Natural disasters like Hurricanes Maria and Irma and the recent wildfires in California have led to a spate of warnings from countries that want to caution their citizens about the risk of traveling to the United States, but the advisories are also noting potential for violence in the wake of the Las Vegas shooting and the potential for terrorist attacks as well.

While warnings for travel to the United States aren’t new, they have picked up significantly in the last few weeks, following these events, said Ed Daly, who oversees the content for the Global Intelligence Division of iJET International, a travel intelligence firm based in Annapolis, Md. “After a lull, there was a rash of incidents which happened one after the other and led to these advisories,” he said.

On Oct. 16, for example, the Canadian government updated its travel advisory for the United States. In the safety and security section, the advisory says that travelers should be aware that, “The possession of firearms and the frequency of violent crime are generally more prevalent in the U.S. than in Canada.” In addition, it advised against nonessential travel to Sonoma, Napa and Lake Mendocino in the wake of recent wildfires in California and Nevada.

At least three of the newer travel warnings were related to Hurricanes Maria and Irma.

On its travel advice page for the United States, updated Oct. 13, the United Kingdom government says that “terrorists are very likely to try to carry out attacks in the USA” and that these attacks could happen “in places visited by foreigners.” In addition, it said, “The post-storm environment in Puerto Rico and the U.S. Virgin Islands remains particularly fragile, with continuing power outages and unstable buildings.”

The shooting in Las Vegas that left 59 people dead may have prompted some of the recent warnings.

On Oct. 3, the day after the incident, for example, the New Zealand government’s Safe Travel site updated its travel information to the United States. A statement under the section detailing crime says: “Active shooter incidents occur from time to time in the United States.” A sentence addressing the specifics of the shooting follows. The section also says that violent crime and gun possession are more prevalent in the United States than in New Zealand but adds that these crimes “rarely involve tourists.”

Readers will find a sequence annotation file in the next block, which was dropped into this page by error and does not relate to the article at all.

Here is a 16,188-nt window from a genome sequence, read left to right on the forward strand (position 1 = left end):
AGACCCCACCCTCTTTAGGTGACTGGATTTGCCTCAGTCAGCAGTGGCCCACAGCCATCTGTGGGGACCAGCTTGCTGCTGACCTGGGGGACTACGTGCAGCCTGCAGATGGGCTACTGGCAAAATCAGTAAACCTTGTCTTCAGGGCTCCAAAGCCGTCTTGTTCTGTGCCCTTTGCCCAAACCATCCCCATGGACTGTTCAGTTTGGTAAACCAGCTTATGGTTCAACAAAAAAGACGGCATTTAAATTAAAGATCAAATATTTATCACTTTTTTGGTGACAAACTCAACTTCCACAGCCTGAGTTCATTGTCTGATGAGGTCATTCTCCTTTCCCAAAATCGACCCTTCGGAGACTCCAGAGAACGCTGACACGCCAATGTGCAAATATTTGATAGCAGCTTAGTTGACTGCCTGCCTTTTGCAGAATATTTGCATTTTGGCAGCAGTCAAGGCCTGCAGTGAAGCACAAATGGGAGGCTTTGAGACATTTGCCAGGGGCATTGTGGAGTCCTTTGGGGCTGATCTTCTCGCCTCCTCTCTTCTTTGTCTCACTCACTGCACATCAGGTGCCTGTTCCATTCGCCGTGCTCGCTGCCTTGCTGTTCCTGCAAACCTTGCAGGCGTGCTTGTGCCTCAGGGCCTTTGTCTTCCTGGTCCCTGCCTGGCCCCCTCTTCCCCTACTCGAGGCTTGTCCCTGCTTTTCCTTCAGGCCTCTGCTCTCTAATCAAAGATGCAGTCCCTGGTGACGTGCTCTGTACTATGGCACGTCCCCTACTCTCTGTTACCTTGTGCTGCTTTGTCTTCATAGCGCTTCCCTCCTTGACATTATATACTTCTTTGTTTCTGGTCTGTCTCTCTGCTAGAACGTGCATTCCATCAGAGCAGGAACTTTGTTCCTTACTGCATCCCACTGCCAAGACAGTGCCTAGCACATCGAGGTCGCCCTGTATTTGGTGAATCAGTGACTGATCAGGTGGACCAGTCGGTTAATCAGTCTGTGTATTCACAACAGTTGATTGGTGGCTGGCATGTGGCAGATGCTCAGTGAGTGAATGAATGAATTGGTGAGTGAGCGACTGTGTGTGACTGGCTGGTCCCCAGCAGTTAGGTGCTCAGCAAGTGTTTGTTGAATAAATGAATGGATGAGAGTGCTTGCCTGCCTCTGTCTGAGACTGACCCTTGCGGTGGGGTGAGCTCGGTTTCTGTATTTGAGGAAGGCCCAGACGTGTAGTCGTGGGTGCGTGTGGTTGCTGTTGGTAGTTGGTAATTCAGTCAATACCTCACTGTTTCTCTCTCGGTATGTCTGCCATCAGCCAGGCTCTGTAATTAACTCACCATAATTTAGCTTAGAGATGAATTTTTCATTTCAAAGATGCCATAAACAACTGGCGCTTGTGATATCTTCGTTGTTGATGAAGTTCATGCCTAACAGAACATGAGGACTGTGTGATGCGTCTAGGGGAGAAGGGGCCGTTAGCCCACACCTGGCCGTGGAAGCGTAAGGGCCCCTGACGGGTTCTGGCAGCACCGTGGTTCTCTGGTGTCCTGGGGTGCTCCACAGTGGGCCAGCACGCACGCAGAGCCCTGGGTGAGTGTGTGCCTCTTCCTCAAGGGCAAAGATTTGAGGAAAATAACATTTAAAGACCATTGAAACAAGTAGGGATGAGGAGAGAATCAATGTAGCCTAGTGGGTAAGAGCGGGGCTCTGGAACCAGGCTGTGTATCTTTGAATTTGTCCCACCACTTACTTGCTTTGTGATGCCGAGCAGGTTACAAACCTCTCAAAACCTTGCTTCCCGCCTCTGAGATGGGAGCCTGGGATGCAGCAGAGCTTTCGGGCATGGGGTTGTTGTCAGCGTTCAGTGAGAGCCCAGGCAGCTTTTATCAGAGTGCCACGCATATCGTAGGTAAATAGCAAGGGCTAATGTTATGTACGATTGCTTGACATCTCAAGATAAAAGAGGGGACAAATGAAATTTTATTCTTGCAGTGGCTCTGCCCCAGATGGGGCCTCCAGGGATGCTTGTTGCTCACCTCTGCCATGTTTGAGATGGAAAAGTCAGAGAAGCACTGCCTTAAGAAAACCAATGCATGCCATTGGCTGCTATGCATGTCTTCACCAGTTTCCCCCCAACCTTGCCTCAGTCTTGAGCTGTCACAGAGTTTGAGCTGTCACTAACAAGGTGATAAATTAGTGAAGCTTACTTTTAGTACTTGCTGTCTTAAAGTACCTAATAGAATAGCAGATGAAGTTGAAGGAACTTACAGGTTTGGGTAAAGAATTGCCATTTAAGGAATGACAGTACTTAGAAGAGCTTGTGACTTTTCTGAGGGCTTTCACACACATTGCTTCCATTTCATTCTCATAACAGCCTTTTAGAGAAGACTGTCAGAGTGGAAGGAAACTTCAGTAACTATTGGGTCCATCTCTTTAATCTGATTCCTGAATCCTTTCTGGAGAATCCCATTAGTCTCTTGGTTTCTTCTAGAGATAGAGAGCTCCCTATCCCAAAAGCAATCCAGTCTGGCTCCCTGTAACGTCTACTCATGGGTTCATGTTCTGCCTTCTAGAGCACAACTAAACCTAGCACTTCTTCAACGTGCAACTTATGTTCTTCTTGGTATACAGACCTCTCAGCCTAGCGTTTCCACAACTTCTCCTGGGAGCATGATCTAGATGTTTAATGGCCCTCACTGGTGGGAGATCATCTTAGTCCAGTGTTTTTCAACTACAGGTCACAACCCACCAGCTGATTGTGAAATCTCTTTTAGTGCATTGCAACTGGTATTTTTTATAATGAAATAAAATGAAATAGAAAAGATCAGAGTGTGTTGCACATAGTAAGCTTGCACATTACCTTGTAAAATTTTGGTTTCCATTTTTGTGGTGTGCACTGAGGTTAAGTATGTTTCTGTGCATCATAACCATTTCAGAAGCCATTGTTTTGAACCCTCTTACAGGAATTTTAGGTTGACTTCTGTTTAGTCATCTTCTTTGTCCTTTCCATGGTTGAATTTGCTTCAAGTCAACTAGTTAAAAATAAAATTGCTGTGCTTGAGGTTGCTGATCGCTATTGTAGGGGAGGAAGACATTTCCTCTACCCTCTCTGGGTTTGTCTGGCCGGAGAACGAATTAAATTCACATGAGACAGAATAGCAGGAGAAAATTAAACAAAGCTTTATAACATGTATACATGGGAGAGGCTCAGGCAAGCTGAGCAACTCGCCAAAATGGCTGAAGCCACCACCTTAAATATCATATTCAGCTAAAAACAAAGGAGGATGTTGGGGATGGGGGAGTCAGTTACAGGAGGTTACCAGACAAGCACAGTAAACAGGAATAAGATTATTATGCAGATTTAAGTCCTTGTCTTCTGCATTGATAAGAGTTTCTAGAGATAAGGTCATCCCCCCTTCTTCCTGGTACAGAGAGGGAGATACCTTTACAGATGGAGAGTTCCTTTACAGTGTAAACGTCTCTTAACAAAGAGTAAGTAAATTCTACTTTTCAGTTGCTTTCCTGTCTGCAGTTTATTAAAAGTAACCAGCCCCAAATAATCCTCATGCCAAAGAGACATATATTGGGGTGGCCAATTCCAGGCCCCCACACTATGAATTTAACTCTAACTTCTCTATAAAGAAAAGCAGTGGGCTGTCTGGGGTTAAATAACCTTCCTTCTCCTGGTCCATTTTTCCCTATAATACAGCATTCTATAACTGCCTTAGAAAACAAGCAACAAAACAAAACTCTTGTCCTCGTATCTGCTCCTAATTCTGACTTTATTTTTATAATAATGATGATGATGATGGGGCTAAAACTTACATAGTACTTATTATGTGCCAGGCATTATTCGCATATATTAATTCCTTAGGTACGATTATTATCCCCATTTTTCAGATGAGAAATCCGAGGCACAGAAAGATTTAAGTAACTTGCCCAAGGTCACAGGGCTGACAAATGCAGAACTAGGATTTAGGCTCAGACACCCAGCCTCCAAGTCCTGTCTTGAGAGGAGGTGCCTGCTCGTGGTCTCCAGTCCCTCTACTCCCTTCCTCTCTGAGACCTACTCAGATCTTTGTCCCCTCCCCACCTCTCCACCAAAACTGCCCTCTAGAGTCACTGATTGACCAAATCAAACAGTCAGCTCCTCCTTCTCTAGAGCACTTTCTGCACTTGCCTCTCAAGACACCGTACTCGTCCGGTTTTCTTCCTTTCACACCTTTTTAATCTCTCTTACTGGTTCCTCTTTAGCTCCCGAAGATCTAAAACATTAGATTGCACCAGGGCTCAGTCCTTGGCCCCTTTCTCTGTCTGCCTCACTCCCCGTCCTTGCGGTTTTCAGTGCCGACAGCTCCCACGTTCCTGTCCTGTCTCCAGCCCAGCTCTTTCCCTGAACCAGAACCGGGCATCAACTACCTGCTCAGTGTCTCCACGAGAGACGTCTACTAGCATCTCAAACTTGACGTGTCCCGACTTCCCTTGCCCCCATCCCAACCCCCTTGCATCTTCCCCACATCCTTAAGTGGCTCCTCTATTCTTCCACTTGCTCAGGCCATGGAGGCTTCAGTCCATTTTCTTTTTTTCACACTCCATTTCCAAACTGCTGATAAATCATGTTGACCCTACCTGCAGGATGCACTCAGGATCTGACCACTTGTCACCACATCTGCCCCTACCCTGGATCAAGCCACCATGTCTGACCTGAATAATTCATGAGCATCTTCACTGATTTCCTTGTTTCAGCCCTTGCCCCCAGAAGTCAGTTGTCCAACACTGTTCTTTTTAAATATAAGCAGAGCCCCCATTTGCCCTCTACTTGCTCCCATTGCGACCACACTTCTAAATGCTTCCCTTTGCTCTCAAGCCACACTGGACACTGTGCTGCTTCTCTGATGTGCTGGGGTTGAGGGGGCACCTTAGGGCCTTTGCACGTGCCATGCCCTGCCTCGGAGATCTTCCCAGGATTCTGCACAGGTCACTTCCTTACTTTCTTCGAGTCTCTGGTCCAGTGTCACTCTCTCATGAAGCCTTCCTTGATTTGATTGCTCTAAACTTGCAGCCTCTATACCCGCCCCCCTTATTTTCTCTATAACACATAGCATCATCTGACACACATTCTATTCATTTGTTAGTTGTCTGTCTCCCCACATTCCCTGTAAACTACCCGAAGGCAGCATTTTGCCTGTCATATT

And on Oct. 10, Ireland’s Department of Foreign Affairs and Trade updated its United States travel advice page on its site; while the page doesn’t specifically mention the Las Vegas shooting, it does say that the United States has witnessed a number of mass shootings in recent years. In addition, the advisory says that there is an increased threat of terrorism and extremist violence worldwide which “should be borne in mind by Irish citizens living and working in the USA.”

And Germany’s travel advisory, updated on Oct. 13, warns of more political demonstrations and the increased danger of politically motivated violence in the United States. According to the advisory, German nationals should therefore, “particularly in urban centers,” monitor the news and avoid demonstrations on a long-term basis.

The advisory said, too, that, in the wake of Hurricanes Maria and Irma, its citizens should carefully examine the necessity and possibility of travel to Puerto Rico, the U.S. Virgin Islands and parts of Florida. According to the advisory, “There must still be flooding and landslides” in the affected areas.

Travel warnings to the United States peaked in the summer of 2016, according to Mr. Daly of iJET.

New Zealand, Germany, Canada and the United Kingdom were among the countries that issued warnings about the potential dangers of traveling to the United States; reasons included Zika in parts in Florida, the threat of terrorism and a shooting at a gay nightclub in Orlando, Fla., that left 49 people dead.

In the wake of the early July shooting and a racially fueled shooting in Dallas that left five police officers dead, for example, the Bahamas advised its young male citizens traveling to the United States to be especially cautious when interacting with police. “The Ministry of Foreign Affairs and Immigration has taken note of the recent tensions in some American cities over shootings of young black males by police officers,” the statement reads. “We wish to advise all Bahamians traveling to the U.S. but especially to the affected cities to exercise appropriate caution generally.”

The most recent warnings aside, Matt Dumpert, a senior director at Kroll, a security consulting company based in New York, said that warnings for travel to the United States had proliferated over all in the last few years. “Thanks to the amount of information available to travelers on social media, governments are issuing more and more official travel-related statements in an attempt to take care of their citizens,” he said. “The increase in these warnings does not mean that the U.S. is a more unsafe place to visit.”